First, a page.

NEW YORK With a stronger point of view, the documentary"Spaceship Earth" (Neon), might have pointed out that its subject,the two-year experiment called Biosphere 2, never came close to producinganything in the way of enduring knowledge. Instead, it was a lot of ballyhooabetted by sedulous and decidedly incurious news coverage.
Another way of looking at such a documentary during a time ofsheltering in place might be: "And you think you're bickering? How aboutgetting locked into a gigantic greenhouse with strangers for two years, withpeople paying to gawk at you as though you were a zoo animal?"
The early 1990s come off like a quaint prelapsarian age beforethe internet democratized scholarship and when news came exclusively fromnetwork TV and print outlets. If a billionaire decided to fund a140,000-square-foot sealed conservatory, it was treated with all the solemnityof a space shuttle launch.
And if, as unlikely as it seems, someone managed to attract sevenothers willing to have themselves locked away there and could get them tomention that the place would be a combination of Noah's Ark and the Garden ofEden, all the better.
Director Matt Wolf does the best he can with archival film, andhis interviewees include John Allen, the sometimes-playwright who led theexperiment, and a few of its "crew" members, many of whom saw Allenas a benevolent father figure. None appear to be angry or bitter about theexperience.
Viewers don't derive much knowledge of science from the film,other than the observation that its rigor requires experiments that can beduplicated under identical conditions. Meaning that another group would havehad to lock themselves up for two years again.
Allen, a charismatic graduate of the Colorado School of Mineswith a Harvard business degree, had a burgeoning interest in sustainablefarming and ecology. He also had a knack for finding the financing for hisventures, which included an oceangoing exploration ship, the Heraclitus, and aself-sustaining commune in New Mexico, the Synergia Ranch.
His avocation was penning avant-garde plays under the nom deplume Johnny Dolphin, and some of his devoted followers were drawn from hiscasts.
Crew member Linda Leigh, a botanist, says the group "was amagnetic center. It just kind of pulled me in." She's also heard in arecording talking to her therapist: "I have a personal relationship withevery single plant."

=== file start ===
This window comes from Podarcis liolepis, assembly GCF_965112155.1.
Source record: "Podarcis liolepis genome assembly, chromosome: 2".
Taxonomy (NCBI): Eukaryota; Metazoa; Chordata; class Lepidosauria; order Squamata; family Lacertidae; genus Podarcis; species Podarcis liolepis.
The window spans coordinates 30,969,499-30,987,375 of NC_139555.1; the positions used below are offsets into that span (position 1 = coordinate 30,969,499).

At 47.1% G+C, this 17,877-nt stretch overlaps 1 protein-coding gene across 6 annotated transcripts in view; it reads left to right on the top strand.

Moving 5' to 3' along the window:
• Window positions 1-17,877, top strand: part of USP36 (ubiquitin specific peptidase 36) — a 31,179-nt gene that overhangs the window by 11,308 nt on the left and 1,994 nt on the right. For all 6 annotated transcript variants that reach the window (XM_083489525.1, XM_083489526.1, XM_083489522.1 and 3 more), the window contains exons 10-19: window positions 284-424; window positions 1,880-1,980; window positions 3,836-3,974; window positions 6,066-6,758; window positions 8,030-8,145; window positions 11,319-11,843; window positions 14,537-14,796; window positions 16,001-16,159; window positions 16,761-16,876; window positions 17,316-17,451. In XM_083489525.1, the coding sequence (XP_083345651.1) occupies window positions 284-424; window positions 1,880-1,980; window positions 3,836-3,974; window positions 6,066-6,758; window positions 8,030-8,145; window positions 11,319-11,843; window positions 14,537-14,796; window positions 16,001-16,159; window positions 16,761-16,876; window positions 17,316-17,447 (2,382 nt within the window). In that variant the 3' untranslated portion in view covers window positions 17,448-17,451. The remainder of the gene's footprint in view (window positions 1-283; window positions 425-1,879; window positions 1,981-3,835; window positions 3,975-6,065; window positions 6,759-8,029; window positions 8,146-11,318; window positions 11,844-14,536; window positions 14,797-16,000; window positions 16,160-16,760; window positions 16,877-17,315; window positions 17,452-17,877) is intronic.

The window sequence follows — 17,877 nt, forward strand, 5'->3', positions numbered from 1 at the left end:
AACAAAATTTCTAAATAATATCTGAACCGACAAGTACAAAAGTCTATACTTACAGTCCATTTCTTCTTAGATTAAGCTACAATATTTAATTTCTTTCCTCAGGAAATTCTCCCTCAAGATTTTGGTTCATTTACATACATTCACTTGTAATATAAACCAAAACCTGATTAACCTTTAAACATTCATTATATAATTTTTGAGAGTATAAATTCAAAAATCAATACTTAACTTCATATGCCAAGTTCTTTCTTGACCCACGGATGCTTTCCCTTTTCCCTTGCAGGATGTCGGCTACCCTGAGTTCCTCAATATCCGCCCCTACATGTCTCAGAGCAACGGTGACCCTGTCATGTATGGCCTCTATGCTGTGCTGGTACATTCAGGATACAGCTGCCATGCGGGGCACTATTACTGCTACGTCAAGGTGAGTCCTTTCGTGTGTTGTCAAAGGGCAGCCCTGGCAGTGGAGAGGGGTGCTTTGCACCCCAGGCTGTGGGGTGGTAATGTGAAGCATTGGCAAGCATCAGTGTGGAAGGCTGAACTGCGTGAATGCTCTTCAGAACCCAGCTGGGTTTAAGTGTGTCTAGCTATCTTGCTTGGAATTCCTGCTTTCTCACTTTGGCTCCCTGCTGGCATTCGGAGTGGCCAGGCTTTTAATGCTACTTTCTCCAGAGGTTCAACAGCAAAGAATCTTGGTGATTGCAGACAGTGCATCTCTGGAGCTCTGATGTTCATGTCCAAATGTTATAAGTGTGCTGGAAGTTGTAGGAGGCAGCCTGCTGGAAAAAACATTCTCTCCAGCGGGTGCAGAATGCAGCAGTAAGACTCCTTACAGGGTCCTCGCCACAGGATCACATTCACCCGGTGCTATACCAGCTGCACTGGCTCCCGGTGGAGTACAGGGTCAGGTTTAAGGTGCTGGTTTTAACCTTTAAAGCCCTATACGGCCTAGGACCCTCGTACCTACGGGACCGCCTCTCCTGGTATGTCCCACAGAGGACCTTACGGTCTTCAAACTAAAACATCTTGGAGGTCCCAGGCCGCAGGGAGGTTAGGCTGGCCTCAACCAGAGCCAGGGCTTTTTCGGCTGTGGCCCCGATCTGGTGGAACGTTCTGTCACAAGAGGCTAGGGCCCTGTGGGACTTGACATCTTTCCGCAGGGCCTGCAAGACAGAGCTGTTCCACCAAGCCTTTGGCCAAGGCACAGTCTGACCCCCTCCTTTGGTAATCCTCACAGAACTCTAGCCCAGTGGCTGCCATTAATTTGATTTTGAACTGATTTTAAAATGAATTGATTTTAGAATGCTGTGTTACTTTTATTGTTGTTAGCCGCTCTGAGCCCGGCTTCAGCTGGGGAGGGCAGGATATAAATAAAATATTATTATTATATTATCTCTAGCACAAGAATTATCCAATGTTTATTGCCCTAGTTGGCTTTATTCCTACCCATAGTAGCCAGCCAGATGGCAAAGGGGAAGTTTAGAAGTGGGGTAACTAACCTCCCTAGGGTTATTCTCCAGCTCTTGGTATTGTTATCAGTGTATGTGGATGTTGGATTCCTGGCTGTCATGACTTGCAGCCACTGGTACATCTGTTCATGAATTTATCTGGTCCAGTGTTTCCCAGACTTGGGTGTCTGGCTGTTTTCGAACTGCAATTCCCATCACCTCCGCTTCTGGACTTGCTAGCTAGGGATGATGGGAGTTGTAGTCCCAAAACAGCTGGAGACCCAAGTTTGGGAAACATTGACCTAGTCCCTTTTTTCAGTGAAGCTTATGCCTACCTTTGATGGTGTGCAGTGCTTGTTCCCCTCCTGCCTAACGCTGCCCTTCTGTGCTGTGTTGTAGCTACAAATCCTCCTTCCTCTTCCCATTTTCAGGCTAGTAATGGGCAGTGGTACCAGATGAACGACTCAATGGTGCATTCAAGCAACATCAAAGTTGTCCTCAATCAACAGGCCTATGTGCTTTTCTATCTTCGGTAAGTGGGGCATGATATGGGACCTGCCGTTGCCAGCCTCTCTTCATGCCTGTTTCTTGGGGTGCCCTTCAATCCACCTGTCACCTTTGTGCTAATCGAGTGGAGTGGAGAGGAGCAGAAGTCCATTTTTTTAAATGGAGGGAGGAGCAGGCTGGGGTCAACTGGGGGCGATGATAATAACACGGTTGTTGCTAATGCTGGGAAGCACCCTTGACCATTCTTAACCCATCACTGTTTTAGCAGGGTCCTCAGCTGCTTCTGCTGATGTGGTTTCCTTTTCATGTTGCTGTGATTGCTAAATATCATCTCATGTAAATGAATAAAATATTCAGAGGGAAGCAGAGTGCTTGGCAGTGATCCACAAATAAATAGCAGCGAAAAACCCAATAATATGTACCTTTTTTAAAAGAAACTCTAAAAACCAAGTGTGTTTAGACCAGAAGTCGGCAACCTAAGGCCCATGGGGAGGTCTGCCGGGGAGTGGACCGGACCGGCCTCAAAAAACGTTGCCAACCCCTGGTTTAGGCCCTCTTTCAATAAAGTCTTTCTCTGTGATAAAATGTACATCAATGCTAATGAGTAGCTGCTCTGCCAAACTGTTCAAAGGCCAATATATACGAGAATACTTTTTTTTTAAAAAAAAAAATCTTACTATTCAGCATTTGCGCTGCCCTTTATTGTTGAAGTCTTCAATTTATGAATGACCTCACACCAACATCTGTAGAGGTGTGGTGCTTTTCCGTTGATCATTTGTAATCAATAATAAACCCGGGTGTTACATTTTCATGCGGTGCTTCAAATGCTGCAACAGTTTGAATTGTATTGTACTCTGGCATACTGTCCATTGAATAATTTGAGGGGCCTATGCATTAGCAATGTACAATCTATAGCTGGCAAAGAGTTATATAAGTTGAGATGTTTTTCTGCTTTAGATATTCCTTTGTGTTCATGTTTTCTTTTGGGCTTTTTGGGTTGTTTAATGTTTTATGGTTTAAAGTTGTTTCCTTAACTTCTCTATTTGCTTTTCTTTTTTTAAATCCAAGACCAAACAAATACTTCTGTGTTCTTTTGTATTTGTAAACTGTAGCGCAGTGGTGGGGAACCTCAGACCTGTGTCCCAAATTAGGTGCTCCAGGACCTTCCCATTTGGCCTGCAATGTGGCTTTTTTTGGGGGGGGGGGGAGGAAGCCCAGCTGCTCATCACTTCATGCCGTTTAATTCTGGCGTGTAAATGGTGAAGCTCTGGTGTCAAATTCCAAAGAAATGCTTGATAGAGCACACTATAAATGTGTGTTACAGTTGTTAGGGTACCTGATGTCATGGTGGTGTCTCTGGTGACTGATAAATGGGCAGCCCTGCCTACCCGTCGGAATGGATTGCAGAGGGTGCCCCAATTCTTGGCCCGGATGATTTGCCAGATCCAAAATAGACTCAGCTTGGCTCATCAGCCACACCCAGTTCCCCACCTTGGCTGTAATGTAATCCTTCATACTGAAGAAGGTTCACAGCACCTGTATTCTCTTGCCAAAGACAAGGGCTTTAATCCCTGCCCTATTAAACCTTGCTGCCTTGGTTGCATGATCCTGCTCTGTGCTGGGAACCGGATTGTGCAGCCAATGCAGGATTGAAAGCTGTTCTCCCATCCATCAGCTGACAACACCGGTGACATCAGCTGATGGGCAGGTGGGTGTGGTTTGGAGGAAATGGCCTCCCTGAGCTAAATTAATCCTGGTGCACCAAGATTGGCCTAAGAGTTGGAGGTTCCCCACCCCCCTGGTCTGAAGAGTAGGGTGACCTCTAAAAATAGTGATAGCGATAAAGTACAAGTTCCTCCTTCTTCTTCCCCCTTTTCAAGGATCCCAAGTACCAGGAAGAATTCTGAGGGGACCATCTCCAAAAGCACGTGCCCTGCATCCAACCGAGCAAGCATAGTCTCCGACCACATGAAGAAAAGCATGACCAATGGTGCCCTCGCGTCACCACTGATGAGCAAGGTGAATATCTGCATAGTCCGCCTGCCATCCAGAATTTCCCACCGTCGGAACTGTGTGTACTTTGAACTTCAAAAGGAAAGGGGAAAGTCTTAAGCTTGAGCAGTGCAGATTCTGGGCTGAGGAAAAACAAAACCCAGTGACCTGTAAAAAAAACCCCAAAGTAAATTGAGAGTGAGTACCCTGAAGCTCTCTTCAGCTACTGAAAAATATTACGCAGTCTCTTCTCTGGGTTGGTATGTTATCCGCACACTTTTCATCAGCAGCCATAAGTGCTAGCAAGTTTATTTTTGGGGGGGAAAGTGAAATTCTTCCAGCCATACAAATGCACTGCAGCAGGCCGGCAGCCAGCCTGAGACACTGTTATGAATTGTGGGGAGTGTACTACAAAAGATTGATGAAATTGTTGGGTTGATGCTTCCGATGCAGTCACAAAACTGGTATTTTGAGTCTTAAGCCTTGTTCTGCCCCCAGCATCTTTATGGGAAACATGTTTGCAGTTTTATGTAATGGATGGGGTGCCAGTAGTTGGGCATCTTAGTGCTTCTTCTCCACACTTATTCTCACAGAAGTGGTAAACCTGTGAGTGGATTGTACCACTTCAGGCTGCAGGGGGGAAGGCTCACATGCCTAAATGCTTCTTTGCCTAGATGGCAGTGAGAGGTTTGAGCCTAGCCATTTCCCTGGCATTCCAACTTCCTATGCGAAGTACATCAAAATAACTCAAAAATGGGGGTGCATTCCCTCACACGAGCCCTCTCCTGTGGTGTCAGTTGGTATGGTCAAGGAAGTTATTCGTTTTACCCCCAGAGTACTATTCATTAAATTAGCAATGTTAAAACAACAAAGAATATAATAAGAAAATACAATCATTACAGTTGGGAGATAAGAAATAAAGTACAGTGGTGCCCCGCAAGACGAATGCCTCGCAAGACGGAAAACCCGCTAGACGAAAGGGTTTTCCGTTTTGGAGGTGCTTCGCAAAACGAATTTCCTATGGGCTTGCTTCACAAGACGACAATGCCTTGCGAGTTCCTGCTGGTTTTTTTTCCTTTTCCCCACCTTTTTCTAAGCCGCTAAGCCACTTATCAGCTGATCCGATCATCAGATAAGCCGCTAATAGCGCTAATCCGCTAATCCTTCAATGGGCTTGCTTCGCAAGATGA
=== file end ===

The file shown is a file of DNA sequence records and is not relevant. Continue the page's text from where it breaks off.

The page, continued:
Another member, Roy Wolford, was a doctor in his late 60s whopromoted the belief that very low caloric intake could help you live to 120.(Wolford would die at 79.)
The publicized notion of Biosphere 2 was that it was a prototypeof how a Mars settlement that generated its own oxygen might work. But therewere also dark hints of survivalism and the belief, common during the Cold Waryears, that Western civilization could collapse, and biospheres would be theonly way for a small elite to live in the aftermath of nuclear war.
Built north of Tucson, Arizona, the $150 million facility wasfinanced by Texas oil billionaire Edward P. Bass. It exists still, operated bythe University of Arizona as an environmental lab.
And what a utopia it was meant to be, with a manmade rain forestand savannah, a tiny ocean and a small farm with goats and chickens. It wasalso intended to be a showcase of water and nutrient recycling, and oxygenthrough photosynthesis, with 64 separate projects.
But it never worked as intended. As an ecological entertainment,certainly. As science, no.
The plant life never produced enough oxygen for humanself-sufficiency, and carbon-dioxide levels grew so high that a scrubber had tobe installed. Crew members feared brain damage and suffocation as a result.Wolford, moreover, was stretching out the low-cal meals, making everyone cranky.
No surprise, then, that there was intense bickering over farmchores, and the inhabitants sole pleasure became the making of banana wine,although they never had sugar.
The facility went into receivership in 1994 before the Universityof Arizona took it over.
Many viewers might see a lesson here in the folly of sealingyourself off, rather than encouraging activities and government policymaking toimprove the environment of the planet called Biosphere 1 here we all sharealready.
But "Spaceship Earth" is more a chronicle of spectacle.It's also a reminder that the 1990s may have been stranger than we usuallyrecall.
A single expletive and oblique references to drug use make thefilm unsuitable for kids. But they are unlikely to be interested in its subjectmatter anyway.
For streaming information go to:https://neonrated.com/films/spaceship-earth#virtual-cinema.
Jensen is a guest reviewer for Catholic News Service.
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